Last Summer a friend asked if I’d like to join her Pilates class. “Why not?” I thought. There was nothing to lose except a few pounds and it was high time to change up my fitness routine. After several weeks I was hooked, but not just because of workout itself. I was finding that Pilates and the cues from my amazing instructor, Grainne Murray Laboy, opened up a new way to look at both how I exercise and how I lead.
Joseph Pilates developed his approach to exercise on the principle of Core Strength. By focusing on your abdominals and back, you can create an aligned, long and lean body. Pilates said that his methodology “develops the body uniformly, corrects wrong postures, restores physical vitality, invigorates the mind, and elevates the spirit.” Exercises are performed on the mat (think yoga),or can be done using a series of equipment all developed by Pilates himself including the Reformer, Tower, Cadillac, Chair, Barrel and others. I won’t lie – they can look pretty scary with all their springs and handles, but it’s the tension that those springs create that yields amazing results when you work from your core and focus on deliberate movements.
But what is a deliberate movement? It is isolating a muscle or a joint and working just from that muscle. This was a whole new approach for someone who has flitted about from yoga class to boot camps to treadmills to sitting on the couch. Instead of literally muscling through an exercise, you must figure out exactly what it is you are trying to do, let everything else go and do just that one thing. If you aren’t feeling the exercise in the targeted muscles, you change one thing at a time until you do. Only then will you start to get the desired benefits and can repeat it. Once you get the form down, you can start to move with speed, but the speed is worthless without the form.
Am I Contracting the Right Leadership Muscles?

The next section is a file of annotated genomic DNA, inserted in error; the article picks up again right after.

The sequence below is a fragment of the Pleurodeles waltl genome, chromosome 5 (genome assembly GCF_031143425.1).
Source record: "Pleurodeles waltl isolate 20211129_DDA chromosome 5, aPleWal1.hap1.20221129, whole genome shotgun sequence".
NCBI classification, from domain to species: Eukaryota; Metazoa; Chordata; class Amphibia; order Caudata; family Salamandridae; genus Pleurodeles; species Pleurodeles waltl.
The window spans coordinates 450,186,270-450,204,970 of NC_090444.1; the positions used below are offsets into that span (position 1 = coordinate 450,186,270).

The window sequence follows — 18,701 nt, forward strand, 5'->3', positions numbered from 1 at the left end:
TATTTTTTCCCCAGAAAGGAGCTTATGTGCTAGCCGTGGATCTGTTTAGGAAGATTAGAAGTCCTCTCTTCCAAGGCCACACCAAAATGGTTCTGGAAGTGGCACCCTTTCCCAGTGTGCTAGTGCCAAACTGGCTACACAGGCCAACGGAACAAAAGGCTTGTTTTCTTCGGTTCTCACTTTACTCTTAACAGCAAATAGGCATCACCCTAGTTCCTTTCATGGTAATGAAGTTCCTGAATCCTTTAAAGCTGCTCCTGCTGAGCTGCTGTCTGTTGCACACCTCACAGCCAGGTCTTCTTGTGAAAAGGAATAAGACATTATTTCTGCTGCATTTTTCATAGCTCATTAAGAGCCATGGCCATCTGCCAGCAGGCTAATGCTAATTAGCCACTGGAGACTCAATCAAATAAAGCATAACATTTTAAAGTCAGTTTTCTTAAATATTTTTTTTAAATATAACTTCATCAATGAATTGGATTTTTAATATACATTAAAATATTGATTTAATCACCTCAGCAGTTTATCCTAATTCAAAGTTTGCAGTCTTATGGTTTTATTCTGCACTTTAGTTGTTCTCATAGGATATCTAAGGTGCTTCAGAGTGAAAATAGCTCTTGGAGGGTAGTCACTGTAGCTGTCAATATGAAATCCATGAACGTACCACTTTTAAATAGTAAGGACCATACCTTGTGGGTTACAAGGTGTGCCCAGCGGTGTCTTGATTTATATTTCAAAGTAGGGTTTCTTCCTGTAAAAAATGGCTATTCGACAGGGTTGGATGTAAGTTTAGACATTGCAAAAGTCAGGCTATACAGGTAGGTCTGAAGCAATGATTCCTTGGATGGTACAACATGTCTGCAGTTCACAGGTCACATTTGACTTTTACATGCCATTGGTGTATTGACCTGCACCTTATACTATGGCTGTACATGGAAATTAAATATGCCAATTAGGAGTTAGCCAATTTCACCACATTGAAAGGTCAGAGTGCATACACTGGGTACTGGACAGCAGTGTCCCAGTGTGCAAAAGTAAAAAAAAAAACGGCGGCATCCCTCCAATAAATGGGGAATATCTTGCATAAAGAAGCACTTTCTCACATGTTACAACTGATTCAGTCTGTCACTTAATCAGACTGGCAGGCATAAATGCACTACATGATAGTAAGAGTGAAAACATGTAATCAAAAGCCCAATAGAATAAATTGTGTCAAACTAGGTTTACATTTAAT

Learning how not to muscle through a challenge requires patience, finesse and focus. Maintaining your form as a leader is no different. As leaders we often get feedback about what’s working and what’s not – both in the what and the how of our work. Maybe we meet all our KPIs but leave bodies in our wake, or our team is thrilled to work for us, but the results aren’t what we or our organizations are aiming for. Certainly those are oversimplified and exaggerated examples, but most leaders have a good idea of their strengths and development opportunities, which are learned and validated by feedback. This feedback can be solicited or not, from peers, employees or leaders, direct or indirect. While it’s helpful to hear it, doing something constructive with it is the real trick. And that is where deliberate movement comes in.
Always a Student
In leadership, just like Pilates, if you muscle through and try five different things to fix one problem it’s difficult to isolate exactly what you did that made an impact. I’ve been practicing making deliberate movements in my leadership, but just like Pilates, if I’m not paying attention and go too fast my form suffers and I catch myself falling into old habits. So, when I hear from peers about something that’s working really well for a team I’m leading or a project I’m involved in, I ask clarifying questions to pin point exactly what is working so I can keep the behavior going. Conversely, when something isn’t going quite as planned, I stop and look at what I’m doing as a leader – and try to get to the root cause and isolate the issue as quickly as possible.
To keep my Pilates practice meaningful, no matter what kind of crazy exercise I may eventually be able to do, it’s crucial to remember that I’ll always be a student of Pilates. There’s always more to learn, and most importantly, there is always form to focus on. I’ll also always consider myself a student of Leadership. The form can never be perfected, just further refined.
Now, off to practice some Pilates mat work!